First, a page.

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Selection criteria ramped up to cope with expected graduate backlog. Firms are toughening already tight graduate recruitment criteria in a bid to stem the expected flood of candidates returning from gap years following the legal market’s biggest-ever trainee deferral programme.
Despite predictions earlier this year that training contract applications would soar as a result of the investment banking industry scaling back graduate recruitment programmes, many leading law firms said they received a similar number of applications in summer 2009 as in previous years, but that they expected a rise next year.
A graduate recruitment partner at a top 15 firm said: “We didn’t get the massive rise in applications we were expecting last year because I think people were put off due to the deferrals and increased competition.
“What we also noticed was many of the weaker candidates just didn’t bother applying this year.
“It’s a bit like a pressure cooker at the moment, and next year we’re going to see application numbers shoot up with the big backlog of students who’ve decided to delay their applications.” A graduate recruitment manager at another firm said there could be a massive bottleneck of candidates.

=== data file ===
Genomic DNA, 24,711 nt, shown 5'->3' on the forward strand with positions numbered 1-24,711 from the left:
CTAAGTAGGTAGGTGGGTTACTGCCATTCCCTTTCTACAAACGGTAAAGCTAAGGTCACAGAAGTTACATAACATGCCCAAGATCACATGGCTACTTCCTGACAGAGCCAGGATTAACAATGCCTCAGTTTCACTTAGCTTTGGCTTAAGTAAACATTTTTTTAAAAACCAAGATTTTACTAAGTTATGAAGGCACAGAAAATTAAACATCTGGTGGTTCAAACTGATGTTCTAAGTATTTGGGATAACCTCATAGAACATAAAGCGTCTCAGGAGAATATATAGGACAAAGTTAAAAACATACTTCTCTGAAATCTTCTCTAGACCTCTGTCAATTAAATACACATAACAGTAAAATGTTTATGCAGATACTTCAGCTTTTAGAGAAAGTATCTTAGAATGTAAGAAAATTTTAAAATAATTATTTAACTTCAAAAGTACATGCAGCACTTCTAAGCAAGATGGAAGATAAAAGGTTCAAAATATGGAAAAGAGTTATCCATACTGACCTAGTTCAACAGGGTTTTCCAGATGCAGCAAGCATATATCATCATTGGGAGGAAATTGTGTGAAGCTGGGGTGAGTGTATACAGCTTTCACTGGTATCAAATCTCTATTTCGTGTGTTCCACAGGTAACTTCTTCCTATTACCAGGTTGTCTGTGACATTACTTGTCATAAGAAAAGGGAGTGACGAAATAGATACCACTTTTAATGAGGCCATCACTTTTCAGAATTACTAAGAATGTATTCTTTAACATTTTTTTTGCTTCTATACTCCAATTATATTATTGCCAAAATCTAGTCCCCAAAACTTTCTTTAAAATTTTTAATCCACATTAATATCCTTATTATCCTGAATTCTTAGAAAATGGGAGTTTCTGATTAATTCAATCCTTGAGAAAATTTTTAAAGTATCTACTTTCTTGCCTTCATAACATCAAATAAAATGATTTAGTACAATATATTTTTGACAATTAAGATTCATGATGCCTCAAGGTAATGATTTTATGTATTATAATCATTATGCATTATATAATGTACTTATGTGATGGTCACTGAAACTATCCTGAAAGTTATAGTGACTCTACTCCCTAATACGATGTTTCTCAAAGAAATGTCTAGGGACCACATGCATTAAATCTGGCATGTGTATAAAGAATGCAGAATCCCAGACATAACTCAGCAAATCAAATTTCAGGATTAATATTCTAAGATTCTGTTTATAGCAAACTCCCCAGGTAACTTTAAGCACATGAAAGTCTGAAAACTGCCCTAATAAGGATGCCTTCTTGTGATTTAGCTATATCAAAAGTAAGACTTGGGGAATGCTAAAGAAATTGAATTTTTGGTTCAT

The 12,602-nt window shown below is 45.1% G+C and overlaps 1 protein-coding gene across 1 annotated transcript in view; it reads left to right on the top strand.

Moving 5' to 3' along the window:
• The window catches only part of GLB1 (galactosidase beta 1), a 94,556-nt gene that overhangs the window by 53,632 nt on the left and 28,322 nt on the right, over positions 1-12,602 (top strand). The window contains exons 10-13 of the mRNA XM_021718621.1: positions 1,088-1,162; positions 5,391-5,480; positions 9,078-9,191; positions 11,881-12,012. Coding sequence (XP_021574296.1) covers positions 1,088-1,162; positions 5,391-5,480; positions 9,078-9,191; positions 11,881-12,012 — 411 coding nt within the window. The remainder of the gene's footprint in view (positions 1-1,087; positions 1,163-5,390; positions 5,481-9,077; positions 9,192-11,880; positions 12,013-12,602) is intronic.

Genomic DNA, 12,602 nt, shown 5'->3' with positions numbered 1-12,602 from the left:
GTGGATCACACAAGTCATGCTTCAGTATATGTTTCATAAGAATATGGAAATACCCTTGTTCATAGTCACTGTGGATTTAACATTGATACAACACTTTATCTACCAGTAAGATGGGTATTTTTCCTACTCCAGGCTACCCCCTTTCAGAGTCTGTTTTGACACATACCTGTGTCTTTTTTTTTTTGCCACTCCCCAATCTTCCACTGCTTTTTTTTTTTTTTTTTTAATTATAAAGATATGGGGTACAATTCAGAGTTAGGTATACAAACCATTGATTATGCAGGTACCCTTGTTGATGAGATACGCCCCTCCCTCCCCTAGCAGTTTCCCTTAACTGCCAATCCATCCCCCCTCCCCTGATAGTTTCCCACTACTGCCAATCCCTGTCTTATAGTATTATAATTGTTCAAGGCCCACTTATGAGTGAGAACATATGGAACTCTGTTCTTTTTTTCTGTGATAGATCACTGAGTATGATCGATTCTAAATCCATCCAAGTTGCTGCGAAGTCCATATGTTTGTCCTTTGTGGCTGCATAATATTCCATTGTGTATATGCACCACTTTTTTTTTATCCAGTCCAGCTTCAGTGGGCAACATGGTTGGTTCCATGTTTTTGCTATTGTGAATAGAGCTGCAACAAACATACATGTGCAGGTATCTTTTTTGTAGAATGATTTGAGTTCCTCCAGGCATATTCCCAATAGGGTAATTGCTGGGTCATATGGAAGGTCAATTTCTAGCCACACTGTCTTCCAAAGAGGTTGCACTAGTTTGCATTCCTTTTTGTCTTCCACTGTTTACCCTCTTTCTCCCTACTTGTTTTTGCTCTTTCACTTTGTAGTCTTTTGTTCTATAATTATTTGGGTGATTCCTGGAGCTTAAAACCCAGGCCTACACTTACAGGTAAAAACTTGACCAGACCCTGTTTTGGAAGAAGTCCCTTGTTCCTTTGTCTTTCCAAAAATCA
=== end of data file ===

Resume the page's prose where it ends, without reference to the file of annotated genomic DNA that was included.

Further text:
She warned: “Conditions could potentially be a lot worse as gap-year students go head-to-head with penultimate- and final-year students against the backdrop of a contracting training contracts market.”
As a result firms are making students jump through more hoops, with extra testing and tougher selection procedures.
Herbert Smith is the latest firm to add an extra layer to its online application process after piloting a verbal reasoning test on its spring and summer vacation scheme candidates earlier this year.
Herbert Smith graduate recruitment manager Peter Chater said: “We get so many applications through nowadays that adding this online test will make sure that we’re picking from the best talent pool possible. We want quality not quantity.”
Berwin Leighton Paisner has added two new exercises to its selection procedure to test for ‘intellectual ability’, while LG is in the process of overhauling its entire recruitment process.
DLA Piper has introduced what it calls a “visual accuracy test”, whereby students who have successfully completed an assessment day are given a contract to correct for spelling and grammatical errors.
DLA Piper graduate recruitment officer Claire Evans said: “If a candidate’s prepared to jump through hoops like this then you know they’re much more dedicated to a career in the profession.”